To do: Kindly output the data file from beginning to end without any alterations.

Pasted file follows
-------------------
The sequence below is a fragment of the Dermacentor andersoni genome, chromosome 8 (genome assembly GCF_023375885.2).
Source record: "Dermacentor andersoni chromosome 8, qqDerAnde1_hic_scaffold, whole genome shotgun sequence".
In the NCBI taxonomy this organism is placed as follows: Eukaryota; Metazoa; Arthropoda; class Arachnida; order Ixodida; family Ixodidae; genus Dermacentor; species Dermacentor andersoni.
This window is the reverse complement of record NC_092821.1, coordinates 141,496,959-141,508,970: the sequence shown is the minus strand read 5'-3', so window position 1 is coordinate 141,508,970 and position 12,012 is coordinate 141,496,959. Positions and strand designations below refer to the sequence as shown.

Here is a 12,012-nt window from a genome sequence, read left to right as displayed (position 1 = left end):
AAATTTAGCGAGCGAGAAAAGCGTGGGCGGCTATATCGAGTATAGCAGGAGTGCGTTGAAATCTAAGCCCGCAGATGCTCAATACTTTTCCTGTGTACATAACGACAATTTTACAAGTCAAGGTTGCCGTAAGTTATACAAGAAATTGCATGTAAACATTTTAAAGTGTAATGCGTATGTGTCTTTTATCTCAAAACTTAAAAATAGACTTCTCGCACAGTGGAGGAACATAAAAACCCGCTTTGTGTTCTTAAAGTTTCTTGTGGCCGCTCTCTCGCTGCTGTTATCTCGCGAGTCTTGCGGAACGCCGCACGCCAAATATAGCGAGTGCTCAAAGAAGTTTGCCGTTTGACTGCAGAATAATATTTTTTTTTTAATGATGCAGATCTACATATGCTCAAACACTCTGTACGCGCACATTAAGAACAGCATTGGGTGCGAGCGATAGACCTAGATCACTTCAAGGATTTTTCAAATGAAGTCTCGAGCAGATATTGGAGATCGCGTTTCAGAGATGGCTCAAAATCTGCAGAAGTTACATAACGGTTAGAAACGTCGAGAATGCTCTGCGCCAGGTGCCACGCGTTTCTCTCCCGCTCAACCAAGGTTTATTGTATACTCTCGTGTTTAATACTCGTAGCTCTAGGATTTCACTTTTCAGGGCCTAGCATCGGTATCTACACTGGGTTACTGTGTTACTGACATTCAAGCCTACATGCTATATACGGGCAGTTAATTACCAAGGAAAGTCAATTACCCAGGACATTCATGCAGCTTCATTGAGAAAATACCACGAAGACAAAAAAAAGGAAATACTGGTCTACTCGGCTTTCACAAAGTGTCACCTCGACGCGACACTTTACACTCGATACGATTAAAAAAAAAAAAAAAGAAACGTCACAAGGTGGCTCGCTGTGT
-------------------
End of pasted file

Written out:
The sequence below is a fragment of the Dermacentor andersoni genome, chromosome 8 (genome assembly GCF_023375885.2).
Source record: "Dermacentor andersoni chromosome 8, qqDerAnde1_hic_scaffold, whole genome shotgun sequence".
In the NCBI taxonomy this organism is placed as follows: Eukaryota; Metazoa; Arthropoda; class Arachnida; order Ixodida; family Ixodidae; genus Dermacentor; species Dermacentor andersoni.
This window is the reverse complement of record NC_092821.1, coordinates 141,496,959-141,508,970: the sequence shown is the minus strand read 5'-3', so window position 1 is coordinate 141,508,970 and position 12,012 is coordinate 141,496,959. Positions and strand designations below refer to the sequence as shown.

Here is a 12,012-nt window from a genome sequence, read left to right as displayed (position 1 = left end):
AAATTTAGCGAGCGAGAAAAGCGTGGGCGGCTATATCGAGTATAGCAGGAGTGCGTTGAAATCTAAGCCCGCAGATGCTCAATACTTTTCCTGTGTACATAACGACAATTTTACAAGTCAAGGTTGCCGTAAGTTATACAAGAAATTGCATGTAAACATTTTAAAGTGTAATGCGTATGTGTCTTTTATCTCAAAACTTAAAAATAGACTTCTCGCACAGTGGAGGAACATAAAAACCCGCTTTGTGTTCTTAAAGTTTCTTGTGGCCGCTCTCTCGCTGCTGTTATCTCGCGAGTCTTGCGGAACGCCGCACGCCAAATATAGCGAGTGCTCAAAGAAGTTTGCCGTTTGACTGCAGAATAATATTTTTTTTTTAATGATGCAGATCTACATATGCTCAAACACTCTGTACGCGCACATTAAGAACAGCATTGGGTGCGAGCGATAGACCTAGATCACTTCAAGGATTTTTCAAATGAAGTCTCGAGCAGATATTGGAGATCGCGTTTCAGAGATGGCTCAAAATCTGCAGAAGTTACATAACGGTTAGAAACGTCGAGAATGCTCTGCGCCAGGTGCCACGCGTTTCTCTCCCGCTCAACCAAGGTTTATTGTATACTCTCGTGTTTAATACTCGTAGCTCTAGGATTTCACTTTTCAGGGCCTAGCATCGGTATCTACACTGGGTTACTGTGTTACTGACATTCAAGCCTACATGCTATATACGGGCAGTTAATTACCAAGGAAAGTCAATTACCCAGGACATTCATGCAGCTTCATTGAGAAAATACCACGAAGACAAAAAAAAGGAAATACTGGTCTACTCGGCTTTCACAAAGTGTCACCTCGACGCGACACTTTACACTCGATACGATTAAAAAAAAAAAAAAAGAAACGTCACAAGGTGGCTCGCTGTGT